• If you could do any activity in your free time, what would you choose?
  • What makes a nice friend?
  • If you had a magic power, what would it be, and why?
  • How did this happen?
  • How does this work?
  • Why did you choose to read that book?
  • What does this remind you of, and why is that?
  • What happened next?
  • What are you most looking forward to this month?
  • How are these different?
  • What could we have done instead?
  • What makes you laugh the most, and why?
  • What’s the first thing you want to do when you’re at the beach?
  • What did you enjoy the most about this weekend, and why?
  • What other tools can you use?
  • What do you think this book is about?
  • Why is that your favorite toy?
  • What do you think about school?
  • Are there other solutions to the problem?
  • What can you do differently next time?
  • How did you create this color?
  • Can you tell me about what you’re doing?
  • What does this represent to you?
  • Can you compare these two — how are they different?
  • How did you predict the answer?
  • What else would you like to know?
  • What can you tell me about this?
  • What do you think will happen?

Questions for Small Kids

With small children, it’s best to present simple questions like the “Would you rather…” examples we listed earlier. Keep questions for toddlers short and use words they understand. Here are a few examples.

  • Would you rather eat raisins every day or peas?
  • Would you rather swim with a shark or a crocodile?
  • Would you rather have a hole in the back of your pants or a broken zipper?
  • Would you rather take a shower or have a bath?
  • What would you rather have stuck on your shoe — gum or dog poop?
  • Would you rather eat salad or liver?
  • Would you rather have a pet snake or a pet scorpion living in your room?
  • Would you rather be a sports star or a pop star?
  • Would you rather eat Starbursts or chocolate for the rest of the day?
  • If your toys could talk, what would they say?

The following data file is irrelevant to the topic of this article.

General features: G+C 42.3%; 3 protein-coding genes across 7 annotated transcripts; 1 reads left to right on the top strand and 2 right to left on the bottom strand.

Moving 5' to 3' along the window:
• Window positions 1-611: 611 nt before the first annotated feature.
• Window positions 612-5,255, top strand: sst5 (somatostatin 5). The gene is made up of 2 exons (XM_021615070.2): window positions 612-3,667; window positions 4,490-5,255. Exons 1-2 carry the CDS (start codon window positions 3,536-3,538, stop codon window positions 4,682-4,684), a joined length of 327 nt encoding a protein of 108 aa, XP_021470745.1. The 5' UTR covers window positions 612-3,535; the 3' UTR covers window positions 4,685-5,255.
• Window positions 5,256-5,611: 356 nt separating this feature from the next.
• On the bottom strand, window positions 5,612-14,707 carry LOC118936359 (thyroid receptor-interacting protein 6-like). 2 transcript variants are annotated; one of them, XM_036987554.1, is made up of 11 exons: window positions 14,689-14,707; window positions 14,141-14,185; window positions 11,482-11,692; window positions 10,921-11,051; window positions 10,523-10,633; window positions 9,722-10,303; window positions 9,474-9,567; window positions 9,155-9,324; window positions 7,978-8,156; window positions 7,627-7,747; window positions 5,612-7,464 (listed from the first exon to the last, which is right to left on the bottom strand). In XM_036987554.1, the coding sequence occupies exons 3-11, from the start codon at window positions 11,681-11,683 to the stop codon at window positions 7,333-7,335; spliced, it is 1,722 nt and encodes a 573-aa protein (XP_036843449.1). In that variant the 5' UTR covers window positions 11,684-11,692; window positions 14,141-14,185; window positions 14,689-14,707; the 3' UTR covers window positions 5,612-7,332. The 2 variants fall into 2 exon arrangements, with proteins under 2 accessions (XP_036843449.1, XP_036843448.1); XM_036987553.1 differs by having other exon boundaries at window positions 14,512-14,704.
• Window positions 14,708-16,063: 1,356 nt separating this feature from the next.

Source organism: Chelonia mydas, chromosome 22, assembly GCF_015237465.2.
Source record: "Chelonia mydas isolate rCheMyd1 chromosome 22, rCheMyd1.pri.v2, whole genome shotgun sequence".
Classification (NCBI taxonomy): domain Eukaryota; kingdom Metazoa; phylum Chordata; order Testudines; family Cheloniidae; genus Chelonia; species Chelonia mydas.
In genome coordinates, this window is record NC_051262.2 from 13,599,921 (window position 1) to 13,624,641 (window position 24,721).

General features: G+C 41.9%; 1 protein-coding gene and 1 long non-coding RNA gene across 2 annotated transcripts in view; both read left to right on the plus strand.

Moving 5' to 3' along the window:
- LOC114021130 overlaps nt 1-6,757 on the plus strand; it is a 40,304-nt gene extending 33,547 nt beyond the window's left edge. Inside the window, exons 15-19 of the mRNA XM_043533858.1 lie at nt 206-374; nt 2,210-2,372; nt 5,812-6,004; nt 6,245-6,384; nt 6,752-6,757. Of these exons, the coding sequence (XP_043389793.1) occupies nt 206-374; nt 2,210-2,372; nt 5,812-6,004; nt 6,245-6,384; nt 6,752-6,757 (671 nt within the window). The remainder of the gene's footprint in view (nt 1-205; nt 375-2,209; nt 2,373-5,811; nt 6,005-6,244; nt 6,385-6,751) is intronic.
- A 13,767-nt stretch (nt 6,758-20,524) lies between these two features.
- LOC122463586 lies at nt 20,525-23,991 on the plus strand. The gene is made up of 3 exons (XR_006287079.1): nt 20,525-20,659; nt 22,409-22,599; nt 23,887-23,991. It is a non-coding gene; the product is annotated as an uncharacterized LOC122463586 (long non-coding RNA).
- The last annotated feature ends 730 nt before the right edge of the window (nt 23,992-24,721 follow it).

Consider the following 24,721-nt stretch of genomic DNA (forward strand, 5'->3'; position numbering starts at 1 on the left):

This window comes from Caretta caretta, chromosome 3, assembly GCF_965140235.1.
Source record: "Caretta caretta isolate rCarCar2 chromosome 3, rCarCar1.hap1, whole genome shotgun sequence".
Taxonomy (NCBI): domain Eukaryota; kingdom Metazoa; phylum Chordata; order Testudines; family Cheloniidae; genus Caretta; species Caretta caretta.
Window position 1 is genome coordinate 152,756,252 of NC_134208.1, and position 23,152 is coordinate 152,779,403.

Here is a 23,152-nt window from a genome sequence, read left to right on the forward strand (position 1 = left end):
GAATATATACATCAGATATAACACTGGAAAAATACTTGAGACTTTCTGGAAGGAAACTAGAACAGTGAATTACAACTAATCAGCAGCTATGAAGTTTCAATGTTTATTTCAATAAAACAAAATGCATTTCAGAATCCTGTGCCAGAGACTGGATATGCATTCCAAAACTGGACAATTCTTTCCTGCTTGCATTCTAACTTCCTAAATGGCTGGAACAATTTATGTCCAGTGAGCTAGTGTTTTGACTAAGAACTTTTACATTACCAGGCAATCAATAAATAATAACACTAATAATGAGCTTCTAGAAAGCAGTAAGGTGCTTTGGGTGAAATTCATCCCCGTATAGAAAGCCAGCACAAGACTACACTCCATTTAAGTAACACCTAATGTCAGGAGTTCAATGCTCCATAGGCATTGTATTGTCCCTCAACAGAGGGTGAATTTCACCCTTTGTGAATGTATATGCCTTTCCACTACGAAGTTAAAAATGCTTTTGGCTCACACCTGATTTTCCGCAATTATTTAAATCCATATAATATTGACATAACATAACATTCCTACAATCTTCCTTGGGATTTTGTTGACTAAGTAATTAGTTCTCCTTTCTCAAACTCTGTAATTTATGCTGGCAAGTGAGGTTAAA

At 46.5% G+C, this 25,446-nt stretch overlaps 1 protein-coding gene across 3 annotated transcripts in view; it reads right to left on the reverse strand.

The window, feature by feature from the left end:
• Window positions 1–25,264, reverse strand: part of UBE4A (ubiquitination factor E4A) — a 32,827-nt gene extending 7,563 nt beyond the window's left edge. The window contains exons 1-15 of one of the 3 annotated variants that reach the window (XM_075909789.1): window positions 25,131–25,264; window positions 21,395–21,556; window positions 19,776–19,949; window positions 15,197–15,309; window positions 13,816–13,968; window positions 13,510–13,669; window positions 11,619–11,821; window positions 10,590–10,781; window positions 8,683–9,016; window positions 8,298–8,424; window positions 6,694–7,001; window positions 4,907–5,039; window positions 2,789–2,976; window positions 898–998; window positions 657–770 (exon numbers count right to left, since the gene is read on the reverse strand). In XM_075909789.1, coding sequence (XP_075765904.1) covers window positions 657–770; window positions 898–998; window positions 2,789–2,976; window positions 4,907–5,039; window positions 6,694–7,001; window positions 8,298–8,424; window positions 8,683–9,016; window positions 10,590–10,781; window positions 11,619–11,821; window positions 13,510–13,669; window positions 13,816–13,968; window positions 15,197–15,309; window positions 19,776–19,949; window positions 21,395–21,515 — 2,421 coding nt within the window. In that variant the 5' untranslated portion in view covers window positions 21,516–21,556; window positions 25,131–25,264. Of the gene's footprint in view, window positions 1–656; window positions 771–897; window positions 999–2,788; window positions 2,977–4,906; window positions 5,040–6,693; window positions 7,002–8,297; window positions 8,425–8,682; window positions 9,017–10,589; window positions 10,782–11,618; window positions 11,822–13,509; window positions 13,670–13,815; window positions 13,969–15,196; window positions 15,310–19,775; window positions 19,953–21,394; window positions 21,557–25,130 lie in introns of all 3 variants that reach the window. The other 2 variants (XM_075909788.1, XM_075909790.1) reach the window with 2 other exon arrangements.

• If you could draw anything right now, what would you draw?
  • What dreams do you think you’ll dream tonight?
  • What do you think animals talk about?
  • Do you like it when people share with you?
  • Would you rather get in trouble with your teacher or your parents?
  • What makes you awesome?
  • What makes someone smart?
  • If you were a teacher, what would you teach your students?
  • What is the craziest thing you’ve ever eaten?
  • What would you do if you made the rules at home?
  • Who’s your favorite book character?
  • What’s your favorite outfit?
  • What’s your favorite snack?
  • What’s your favorite animal?
  • What’s your favorite thing to do when you’re outside?
  • What do you take to bed with you every night?
  • What do you love to eat for breakfast?
  • What should we make for dinner on your birthday?

Science Questions for Kids

It’s never too early to get kids involved in science. Don’t worry if you don’t know all the answers — this is an opportunity to practice problem-solving and social interaction skills. You can search for the answers separately and come together to discuss your findings or do your research together.

Here are some questions you can ask:

  • Why is ocean water salty?
  • Why do leaves change color?
  • Why does the moon have craters?
  • Why is the sky blue?
  • What causes thunder and lightning?
  • Why is the ocean blue?
  • Why is the ocean warm or cold?
  • How many stars do you think there are in the galaxy?
  • How many planets are in our solar system?
  • Is the sun a star or a planet?
  • How far away is the moon?
  • In which galaxy is Earth?
  • What is Earth’s primary source of energy?
  • Why can’t we breathe underwater?
  • Is it easier to speak through water or air?
  • What’s the longest river on Earth?
  • What happens when water freezes?
  • What causes waves?

Religion-Related Questions for Kids

Whether you’re religious or not, these religion-related questions can help expand your child’s worldview. Here are a few examples:

  • What do you imagine Heaven to look like?
  • What smells and sounds do you think Mary and Joseph experienced in the stable on Christmas night?
  • How do you picture God?
  • What do you think angels look like?
  • Do you have a favorite Bible verse? Why did you pick that one?
  • How many religions are there in the world?
  • Who were the first two people that God created?
  • Why do you think God always wants us to tell the truth?
  • How do you think we could make the world a better place?
  • Where do you think Heaven is?
  • Why do you think God created Earth and people?
  • Where do you think God lives?
  • How do you think Jesus walked on water?

Questions for Older Kids

Sometimes, we need a good conversation starter to get older children talking. This can lighten the mood after a long day or even encourage them to share their feelings. It’s also an excellent way to get them thinking about their future.